Disfluencies in the Conversations of Young Children Who Stutter Some Answers About Questions Research Article
Research Article  |   December 01, 1992
Disfluencies in the Conversations of Young Children Who Stutter
 
Author Affiliations & Notes
  • Amy L. Weiss
    University of Iowa Iowa City
  • Patricia M. Zebrowski
    University of Iowa Iowa City
  • Contact author: Amy L. Weiss, PhD, Department of Speech Pathology and Audiology, University of Iowa, Iowa City, IA 52242.
Article Information
Speech, Voice & Prosodic Disorders / Fluency Disorders / Normal Language Processing / Speech / Research Articles
Research Article   |   December 01, 1992
Disfluencies in the Conversations of Young Children Who Stutter
Journal of Speech, Language, and Hearing Research, December 1992, Vol. 35, 1230-1238. doi:10.1044/jshr.3506.1230
History: Received July 29, 1991 , Accepted March 24, 1992
 
Journal of Speech, Language, and Hearing Research, December 1992, Vol. 35, 1230-1238. doi:10.1044/jshr.3506.1230
History: Received July 29, 1991; Accepted March 24, 1992

Parents of children who stutter are often advised to reduce the number of questions they ask their children. Implicit in this advice is the assumption that children who stutter will be more disfluent when answering questions. This study assessed parent-child conversational speech for 8 parent-child pairs to determine the relative amounts of disfluency in the child’s responses to questions versus making assertions. Length and complexity of the children’s utterances and the frequency of the parents’ requests by level of demand were also evaluated.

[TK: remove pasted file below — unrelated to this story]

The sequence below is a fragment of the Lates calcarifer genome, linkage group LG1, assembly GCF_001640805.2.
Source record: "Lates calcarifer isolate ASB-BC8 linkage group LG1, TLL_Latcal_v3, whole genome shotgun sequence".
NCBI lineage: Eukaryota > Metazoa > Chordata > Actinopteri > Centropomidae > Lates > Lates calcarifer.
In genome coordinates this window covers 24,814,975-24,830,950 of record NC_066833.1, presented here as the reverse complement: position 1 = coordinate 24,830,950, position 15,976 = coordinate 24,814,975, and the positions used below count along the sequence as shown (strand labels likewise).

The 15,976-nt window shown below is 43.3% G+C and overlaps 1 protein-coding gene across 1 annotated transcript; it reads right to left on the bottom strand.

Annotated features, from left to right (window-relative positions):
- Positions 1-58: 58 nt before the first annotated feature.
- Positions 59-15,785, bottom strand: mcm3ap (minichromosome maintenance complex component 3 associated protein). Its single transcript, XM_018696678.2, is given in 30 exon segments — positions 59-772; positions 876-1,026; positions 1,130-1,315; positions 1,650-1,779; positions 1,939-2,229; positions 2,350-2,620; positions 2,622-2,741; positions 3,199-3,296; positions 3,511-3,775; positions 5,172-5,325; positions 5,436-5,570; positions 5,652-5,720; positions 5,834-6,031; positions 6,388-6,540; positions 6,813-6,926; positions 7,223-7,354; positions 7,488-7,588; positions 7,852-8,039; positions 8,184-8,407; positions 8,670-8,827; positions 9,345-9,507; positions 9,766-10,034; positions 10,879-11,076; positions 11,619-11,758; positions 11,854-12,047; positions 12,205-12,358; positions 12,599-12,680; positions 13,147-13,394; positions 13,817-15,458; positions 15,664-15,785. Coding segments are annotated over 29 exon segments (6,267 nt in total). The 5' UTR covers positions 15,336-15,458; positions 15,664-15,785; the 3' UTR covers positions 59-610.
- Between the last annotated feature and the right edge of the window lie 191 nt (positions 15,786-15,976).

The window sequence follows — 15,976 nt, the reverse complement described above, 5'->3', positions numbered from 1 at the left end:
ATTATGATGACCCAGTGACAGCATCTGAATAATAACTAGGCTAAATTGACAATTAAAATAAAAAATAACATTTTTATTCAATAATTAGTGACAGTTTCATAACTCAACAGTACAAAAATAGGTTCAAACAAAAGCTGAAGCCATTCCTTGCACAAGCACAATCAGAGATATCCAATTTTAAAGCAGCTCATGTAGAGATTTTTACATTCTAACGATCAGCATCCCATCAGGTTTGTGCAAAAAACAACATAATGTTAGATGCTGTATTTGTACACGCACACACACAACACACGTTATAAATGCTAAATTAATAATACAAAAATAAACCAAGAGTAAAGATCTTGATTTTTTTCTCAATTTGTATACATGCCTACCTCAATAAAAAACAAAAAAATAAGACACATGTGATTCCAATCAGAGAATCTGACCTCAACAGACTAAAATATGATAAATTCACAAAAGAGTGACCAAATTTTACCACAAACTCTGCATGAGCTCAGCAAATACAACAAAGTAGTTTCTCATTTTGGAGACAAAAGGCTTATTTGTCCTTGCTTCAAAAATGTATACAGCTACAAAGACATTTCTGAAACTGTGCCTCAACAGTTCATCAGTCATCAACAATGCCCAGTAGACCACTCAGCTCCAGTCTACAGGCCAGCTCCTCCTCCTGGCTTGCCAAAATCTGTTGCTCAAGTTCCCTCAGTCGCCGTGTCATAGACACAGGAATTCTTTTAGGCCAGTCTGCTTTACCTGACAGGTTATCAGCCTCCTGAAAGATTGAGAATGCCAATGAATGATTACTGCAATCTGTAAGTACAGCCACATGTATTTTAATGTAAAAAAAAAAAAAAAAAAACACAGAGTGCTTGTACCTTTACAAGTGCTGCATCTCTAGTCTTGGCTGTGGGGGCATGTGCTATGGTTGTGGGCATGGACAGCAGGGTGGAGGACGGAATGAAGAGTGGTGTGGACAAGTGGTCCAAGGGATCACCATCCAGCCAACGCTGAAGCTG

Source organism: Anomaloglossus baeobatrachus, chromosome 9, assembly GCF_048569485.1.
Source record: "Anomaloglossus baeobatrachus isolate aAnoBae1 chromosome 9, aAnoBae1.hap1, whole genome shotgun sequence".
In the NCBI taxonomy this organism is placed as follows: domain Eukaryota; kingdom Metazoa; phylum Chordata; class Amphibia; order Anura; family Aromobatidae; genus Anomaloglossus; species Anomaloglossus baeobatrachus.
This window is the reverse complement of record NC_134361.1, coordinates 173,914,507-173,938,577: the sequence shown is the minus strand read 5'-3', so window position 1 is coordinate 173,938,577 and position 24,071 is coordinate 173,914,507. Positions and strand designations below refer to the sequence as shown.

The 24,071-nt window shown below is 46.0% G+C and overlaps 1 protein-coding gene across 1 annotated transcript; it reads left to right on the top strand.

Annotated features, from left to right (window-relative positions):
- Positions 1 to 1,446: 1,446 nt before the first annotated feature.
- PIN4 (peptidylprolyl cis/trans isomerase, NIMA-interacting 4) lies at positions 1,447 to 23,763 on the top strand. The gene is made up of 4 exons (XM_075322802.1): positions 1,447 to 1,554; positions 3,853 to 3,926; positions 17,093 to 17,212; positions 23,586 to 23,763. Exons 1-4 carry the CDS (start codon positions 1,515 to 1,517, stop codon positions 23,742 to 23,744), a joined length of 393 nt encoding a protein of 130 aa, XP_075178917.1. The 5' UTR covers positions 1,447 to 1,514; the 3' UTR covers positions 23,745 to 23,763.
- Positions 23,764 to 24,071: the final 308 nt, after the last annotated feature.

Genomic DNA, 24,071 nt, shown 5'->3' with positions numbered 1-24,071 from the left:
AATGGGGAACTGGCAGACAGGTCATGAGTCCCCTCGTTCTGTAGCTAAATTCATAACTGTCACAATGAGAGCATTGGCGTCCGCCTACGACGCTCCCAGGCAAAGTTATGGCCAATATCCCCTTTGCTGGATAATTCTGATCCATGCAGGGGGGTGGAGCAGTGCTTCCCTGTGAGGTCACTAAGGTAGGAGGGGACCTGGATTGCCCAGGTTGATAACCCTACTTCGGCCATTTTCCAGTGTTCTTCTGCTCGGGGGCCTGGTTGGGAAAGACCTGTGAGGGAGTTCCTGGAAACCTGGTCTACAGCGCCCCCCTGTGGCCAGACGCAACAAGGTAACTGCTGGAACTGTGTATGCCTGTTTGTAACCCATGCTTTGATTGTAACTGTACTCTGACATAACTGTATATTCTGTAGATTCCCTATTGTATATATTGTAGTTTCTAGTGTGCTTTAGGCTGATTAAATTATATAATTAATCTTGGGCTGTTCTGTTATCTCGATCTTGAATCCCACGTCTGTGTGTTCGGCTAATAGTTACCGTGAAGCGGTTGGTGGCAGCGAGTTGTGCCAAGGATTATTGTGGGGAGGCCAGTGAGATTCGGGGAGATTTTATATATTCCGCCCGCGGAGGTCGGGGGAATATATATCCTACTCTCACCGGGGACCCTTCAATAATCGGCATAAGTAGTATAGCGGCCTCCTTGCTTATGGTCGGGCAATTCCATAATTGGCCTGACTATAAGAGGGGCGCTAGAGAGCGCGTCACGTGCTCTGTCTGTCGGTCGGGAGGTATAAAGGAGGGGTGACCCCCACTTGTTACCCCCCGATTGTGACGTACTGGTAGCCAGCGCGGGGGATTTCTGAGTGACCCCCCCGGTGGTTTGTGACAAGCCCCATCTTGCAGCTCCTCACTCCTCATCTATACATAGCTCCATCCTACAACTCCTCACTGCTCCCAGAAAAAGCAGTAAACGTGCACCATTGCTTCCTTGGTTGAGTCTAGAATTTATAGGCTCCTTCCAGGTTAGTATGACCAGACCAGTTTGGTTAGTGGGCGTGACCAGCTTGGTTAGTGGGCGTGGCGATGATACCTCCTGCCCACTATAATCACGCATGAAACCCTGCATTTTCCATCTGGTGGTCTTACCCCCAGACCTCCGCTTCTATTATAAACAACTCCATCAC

Results suggested that the responses made by the children to their parents’ requests were significantly less likely to contain disfluencies than were their assertions. Also, longer and more complex utterances were more likely to contain disfluencies, regardless of their designation as assertions or responses. Parents were shown to favor request types of lower levels of demand in conversations. Requests posed with greater levels of demand were somewhat more likely to yield disfluent responses than were those at a lower demand level.

Acknowledgments
We wish to thank Colleen Gardner for her assistance with typing the final draft of this manuscript. Mario Robinson, who served as a graduate assistant to the first author, is also acknowledged for her time and efforts. Finally, we are very grateful to associate editor Dale Evan Metz and editorial consultants Barry Guitar and Janis Costello Ingham, who provided us with many thoughtful and helpful comments following the careful readings of the manuscript.
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